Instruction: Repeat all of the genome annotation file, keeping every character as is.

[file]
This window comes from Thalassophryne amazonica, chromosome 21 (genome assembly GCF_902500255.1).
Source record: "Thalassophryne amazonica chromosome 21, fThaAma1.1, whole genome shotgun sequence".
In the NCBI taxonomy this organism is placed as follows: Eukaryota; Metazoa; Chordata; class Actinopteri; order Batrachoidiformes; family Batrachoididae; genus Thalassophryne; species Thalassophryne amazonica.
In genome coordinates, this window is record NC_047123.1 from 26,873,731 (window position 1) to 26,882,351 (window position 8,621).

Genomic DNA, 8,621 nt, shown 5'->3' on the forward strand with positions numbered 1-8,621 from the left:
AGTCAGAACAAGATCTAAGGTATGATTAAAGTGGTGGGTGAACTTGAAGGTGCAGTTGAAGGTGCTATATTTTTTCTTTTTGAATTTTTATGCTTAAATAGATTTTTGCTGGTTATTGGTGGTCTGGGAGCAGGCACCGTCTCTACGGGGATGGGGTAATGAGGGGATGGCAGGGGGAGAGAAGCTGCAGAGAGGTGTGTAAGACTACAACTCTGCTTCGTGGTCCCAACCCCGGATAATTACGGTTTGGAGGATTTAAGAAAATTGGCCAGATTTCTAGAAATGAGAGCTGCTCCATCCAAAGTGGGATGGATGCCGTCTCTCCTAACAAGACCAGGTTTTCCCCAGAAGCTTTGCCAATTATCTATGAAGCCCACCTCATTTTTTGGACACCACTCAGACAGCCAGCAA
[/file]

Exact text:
This window comes from Thalassophryne amazonica, chromosome 21 (genome assembly GCF_902500255.1).
Source record: "Thalassophryne amazonica chromosome 21, fThaAma1.1, whole genome shotgun sequence".
In the NCBI taxonomy this organism is placed as follows: Eukaryota; Metazoa; Chordata; class Actinopteri; order Batrachoidiformes; family Batrachoididae; genus Thalassophryne; species Thalassophryne amazonica.
In genome coordinates, this window is record NC_047123.1 from 26,873,731 (window position 1) to 26,882,351 (window position 8,621).

Genomic DNA, 8,621 nt, shown 5'->3' on the forward strand with positions numbered 1-8,621 from the left:
AGTCAGAACAAGATCTAAGGTATGATTAAAGTGGTGGGTGAACTTGAAGGTGCAGTTGAAGGTGCTATATTTTTTCTTTTTGAATTTTTATGCTTAAATAGATTTTTGCTGGTTATTGGTGGTCTGGGAGCAGGCACCGTCTCTACGGGGATGGGGTAATGAGGGGATGGCAGGGGGAGAGAAGCTGCAGAGAGGTGTGTAAGACTACAACTCTGCTTCGTGGTCCCAACCCCGGATAATTACGGTTTGGAGGATTTAAGAAAATTGGCCAGATTTCTAGAAATGAGAGCTGCTCCATCCAAAGTGGGATGGATGCCGTCTCTCCTAACAAGACCAGGTTTTCCCCAGAAGCTTTGCCAATTATCTATGAAGCCCACCTCATTTTTTGGACACCACTCAGACAGCCAGCAA